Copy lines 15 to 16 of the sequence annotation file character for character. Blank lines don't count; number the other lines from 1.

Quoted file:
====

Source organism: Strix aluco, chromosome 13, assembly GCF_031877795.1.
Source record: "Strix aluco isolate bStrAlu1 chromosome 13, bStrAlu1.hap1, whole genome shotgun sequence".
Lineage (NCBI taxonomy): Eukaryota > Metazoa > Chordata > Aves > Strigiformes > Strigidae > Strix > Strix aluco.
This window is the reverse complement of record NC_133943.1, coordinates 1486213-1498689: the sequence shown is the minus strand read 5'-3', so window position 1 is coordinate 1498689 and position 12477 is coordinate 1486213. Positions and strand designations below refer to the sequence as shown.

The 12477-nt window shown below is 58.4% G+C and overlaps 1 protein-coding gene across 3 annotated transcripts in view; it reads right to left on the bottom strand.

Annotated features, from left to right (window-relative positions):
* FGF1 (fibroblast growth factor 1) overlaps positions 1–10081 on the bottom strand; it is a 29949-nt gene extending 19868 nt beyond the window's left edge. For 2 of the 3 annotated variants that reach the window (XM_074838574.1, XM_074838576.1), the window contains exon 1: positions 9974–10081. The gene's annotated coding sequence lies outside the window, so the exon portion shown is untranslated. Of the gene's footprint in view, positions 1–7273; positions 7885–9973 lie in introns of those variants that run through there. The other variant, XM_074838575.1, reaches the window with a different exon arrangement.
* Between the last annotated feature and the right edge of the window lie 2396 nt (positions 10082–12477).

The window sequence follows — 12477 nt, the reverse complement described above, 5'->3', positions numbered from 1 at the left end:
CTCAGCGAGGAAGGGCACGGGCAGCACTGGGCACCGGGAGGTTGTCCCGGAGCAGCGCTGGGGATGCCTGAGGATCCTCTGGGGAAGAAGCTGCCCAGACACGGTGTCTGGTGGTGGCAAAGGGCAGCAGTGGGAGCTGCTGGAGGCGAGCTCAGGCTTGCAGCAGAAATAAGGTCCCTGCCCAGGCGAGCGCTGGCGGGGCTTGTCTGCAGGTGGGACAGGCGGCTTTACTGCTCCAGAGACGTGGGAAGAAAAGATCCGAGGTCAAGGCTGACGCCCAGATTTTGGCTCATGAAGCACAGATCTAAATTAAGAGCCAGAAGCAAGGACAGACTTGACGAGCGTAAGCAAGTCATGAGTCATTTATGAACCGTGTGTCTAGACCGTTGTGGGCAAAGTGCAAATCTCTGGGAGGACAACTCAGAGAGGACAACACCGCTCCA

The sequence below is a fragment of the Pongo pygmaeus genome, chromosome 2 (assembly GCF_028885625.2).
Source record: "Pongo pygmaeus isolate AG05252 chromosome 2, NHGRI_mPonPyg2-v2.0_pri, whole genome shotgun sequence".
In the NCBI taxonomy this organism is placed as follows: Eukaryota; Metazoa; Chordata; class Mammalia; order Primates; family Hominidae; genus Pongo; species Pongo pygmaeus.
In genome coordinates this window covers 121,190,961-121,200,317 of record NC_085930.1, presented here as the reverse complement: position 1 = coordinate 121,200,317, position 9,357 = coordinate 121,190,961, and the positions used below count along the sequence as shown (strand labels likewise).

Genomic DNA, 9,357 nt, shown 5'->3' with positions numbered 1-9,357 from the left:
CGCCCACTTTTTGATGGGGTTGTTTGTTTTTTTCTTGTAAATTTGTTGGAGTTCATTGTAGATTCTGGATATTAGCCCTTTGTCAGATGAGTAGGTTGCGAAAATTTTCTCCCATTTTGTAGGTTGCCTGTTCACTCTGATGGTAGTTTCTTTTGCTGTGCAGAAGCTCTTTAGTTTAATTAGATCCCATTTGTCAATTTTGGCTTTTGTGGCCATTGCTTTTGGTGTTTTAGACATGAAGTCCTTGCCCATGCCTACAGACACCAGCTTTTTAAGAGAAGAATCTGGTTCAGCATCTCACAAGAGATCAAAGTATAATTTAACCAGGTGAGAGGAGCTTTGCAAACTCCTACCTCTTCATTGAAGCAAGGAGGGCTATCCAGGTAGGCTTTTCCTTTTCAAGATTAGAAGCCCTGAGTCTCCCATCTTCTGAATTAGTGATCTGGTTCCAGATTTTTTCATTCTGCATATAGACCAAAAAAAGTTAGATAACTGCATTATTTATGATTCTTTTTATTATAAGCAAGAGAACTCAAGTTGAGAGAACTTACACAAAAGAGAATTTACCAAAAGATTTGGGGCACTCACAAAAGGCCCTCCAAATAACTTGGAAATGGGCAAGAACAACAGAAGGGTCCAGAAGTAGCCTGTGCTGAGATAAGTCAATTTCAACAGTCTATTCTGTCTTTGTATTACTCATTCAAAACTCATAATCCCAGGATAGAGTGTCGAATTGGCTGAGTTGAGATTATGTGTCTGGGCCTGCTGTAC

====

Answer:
Genomic DNA, 9,357 nt, shown 5'->3' with positions numbered 1-9,357 from the left:
CGCCCACTTTTTGATGGGGTTGTTTGTTTTTTTCTTGTAAATTTGTTGGAGTTCATTGTAGATTCTGGATATTAGCCCTTTGTCAGATGAGTAGGTTGCGAAAATTTTCTCCCATTTTGTAGGTTGCCTGTTCACTCTGATGGTAGTTTCTTTTGCTGTGCAGAAGCTCTTTAGTTTAATTAGATCCCATTTGTCAATTTTGGCTTTTGTGGCCATTGCTTTTGGTGTTTTAGACATGAAGTCCTTGCCCATGCCTACAGACACCAGCTTTTTAAGAGAAGAATCTGGTTCAGCATCTCACAAGAGATCAAAGTATAATTTAACCAGGTGAGAGGAGCTTTGCAAACTCCTACCTCTTCATTGAAGCAAGGAGGGCTATCCAGGTAGGCTTTTCCTTTTCAAGATTAGAAGCCCTGAGTCTCCCATCTTCTGAATTAGTGATCTGGTTCCAGATTTTTTCATTCTGCATATAGACCAAAAAAAGTTAGATAACTGCATTATTTATGATTCTTTTTATTATAAGCAAGAGAACTCAAGTTGAGAGAACTTACACAAAAGAGAATTTACCAAAAGATTTGGGGCACTCACAAAAGGCCCTCCAAATAACTTGGAAATGGGCAAGAACAACAGAAGGGTCCAGAAGTAGCCTGTGCTGAGATAAGTCAATTTCAACAGTCTATTCTGTCTTTGTATTACTCATTCAAAACTCATAATCCCAGGATAGAGTGTCGAATTGGCTGAGTTGAGATTATGTGTCTGGGCCTGCTGTAC